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FW: Open Access to Scientific Research Gets Boost

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  • Andrius Kulikauskas
    Marjorie, Thank you for this! Andrius, http://www.ms.lt ... While providing open access to scientific research isn t quite the same as putting the research in
    Message 1 of 1 , Dec 18, 2003
      Marjorie, Thank you for this! Andrius, http://www.ms.lt

      While providing open access to scientific research isn't quite the same
      as putting the research in the public domain, it seems to be a step in
      that direction. Thought you'd be interested.


      -----Original Message-----
      From: EHP Media [mailto:ehpmedia@...]
      Sent: Friday, December 12, 2003 1:16 PM
      Subject: Open Access to Scientific Research Gets Boost

      December 12, 2003 919-541-2359

      Open Access to Scientific Research Gets Boost

      As NIH-Backed Publication Decides to Make the Switch

      Environmental Health Perspectives Will

      Provide Free Access Online Starting January 1

      [RESEARCH TRIANGLE PARK, NC] The open access movement, in which
      published scientific research is made freely available on the Internet,
      gained momentum today when Environmental Health Perspectives (EHP), the
      peer-reviewed journal of the National Institute of Environmental Health
      Sciences, announced it would adopt an open access policy and provide its
      research articles and news content free of charge online beginning
      January 2004.

      "The rationale behind the open access philosophy--that science best
      benefits society when it's freely and immediately available to all--is
      just too compelling to ignore. As part of the United States government,
      we felt it important that we take a leadership role in this area," said
      Dr. Kenneth Olden, director of the NIEHS. "The web affords us a unique
      opportunity to enhance scientific discourse that we simply could not

      The open access philosophy was formalized at a meeting of scientific
      editors and publishers held in Budapest in December 2001 and organized
      by the Open Society Institute, a foundation started by philanthropist
      George Soros that is seeking to further the open access paradigm. A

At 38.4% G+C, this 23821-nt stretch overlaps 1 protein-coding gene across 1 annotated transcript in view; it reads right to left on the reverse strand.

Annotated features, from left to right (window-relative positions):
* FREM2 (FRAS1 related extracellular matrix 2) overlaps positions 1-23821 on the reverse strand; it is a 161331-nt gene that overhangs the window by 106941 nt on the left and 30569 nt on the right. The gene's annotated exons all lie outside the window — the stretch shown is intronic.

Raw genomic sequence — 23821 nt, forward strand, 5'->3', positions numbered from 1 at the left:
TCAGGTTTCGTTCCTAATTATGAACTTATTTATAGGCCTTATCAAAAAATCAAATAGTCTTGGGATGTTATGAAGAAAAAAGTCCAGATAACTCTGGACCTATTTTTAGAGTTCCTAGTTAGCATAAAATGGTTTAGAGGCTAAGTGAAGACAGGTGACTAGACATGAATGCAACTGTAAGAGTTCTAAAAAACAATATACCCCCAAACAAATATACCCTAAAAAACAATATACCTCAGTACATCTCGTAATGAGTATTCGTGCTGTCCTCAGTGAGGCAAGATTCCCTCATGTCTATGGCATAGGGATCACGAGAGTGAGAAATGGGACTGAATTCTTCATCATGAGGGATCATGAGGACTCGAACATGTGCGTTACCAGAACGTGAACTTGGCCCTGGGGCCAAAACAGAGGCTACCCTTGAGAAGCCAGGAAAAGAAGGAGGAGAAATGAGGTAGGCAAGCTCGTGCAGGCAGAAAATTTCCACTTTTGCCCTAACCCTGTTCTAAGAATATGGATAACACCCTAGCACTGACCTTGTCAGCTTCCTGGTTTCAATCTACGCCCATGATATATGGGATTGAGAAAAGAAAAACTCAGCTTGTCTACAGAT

consensus statement from that meeting, called the Budapest Open Access
      Initiative, laid out the goals and issues involved in providing
      peer-reviewed scientific literature without restriction on the Internet.
      The statement says in part, "Removing access barriers to this literature
      will accelerate research, enrich education, share the learning of the
      rich with the poor and the poor with the rich, make this literature as
      useful as it can be, and lay the foundation for uniting humanity in a
      common intellectual conversation and quest for knowledge."

      In October 2003, a venture called the Public Library of Science, the
      brainchild of Dr. Harold Varmus, former director of the National
      Institutes of Health, began publishing its first open access science
      journal, PLOS-Biology. Says Dr. Varmus, "I am very pleased to learn that
      Environmental Health Perspectives will be joining the growing ranks of
      journals that are adopting the policy of open access to better serve
      science and society. It is especially important for distinguished,
      peer-reviewed journals that publish works of special interest to the
      public, such as those in environmental health sciences, to be readily
      available to the public and to the scientific community around the globe."

      In addition to being available for free at ehponline, EHP content will
      also be deposited in PubMed Central, the U.S. National Library of
      Medicine's free and unrestricted digital archive.

      "We believe that making our science freely available will have very real
      benefits, not just to society, but also to the publication," said Dr.
      Thomas Goehl, editor-in-chief of EHP. "We expect our research to be more
      widely referenced, resulting in a further enhancement of the prestige of
      the journal. We will balance some of the revenue loss by increasing page
      charges paid by the authors. The benefit to our authors, our readers and
      now the public makes this the absolute right thing to do."

      Converting to an open access model is the latest step taken by EHP to
      reach out to an international audience. EHP currently provides
      complimentary print copies of the journal to institutions in developing
      countries, and recently EHP began posting on its website (ehponline.org)
      translations of article summaries in Chinese, French, Japanese, Russian,
      and Spanish. "We're committed to doing everything we can to allow this
      cutting-edge environmental health research to benefit people across the
      globe," Goehl said.

      Coinciding with the conversion to open access, EHP is also expanding and
      updating its website, which houses over 10,000 archived research
      articles. This expansion will make material more easily accessible for
      an expected large increase in the number of visitors.

      NIEHS is an institute of the National Institutes of Health, part of the
      U.S. Department of Health and Human Services. More information is
      available online at http://www.ehponline.org/.

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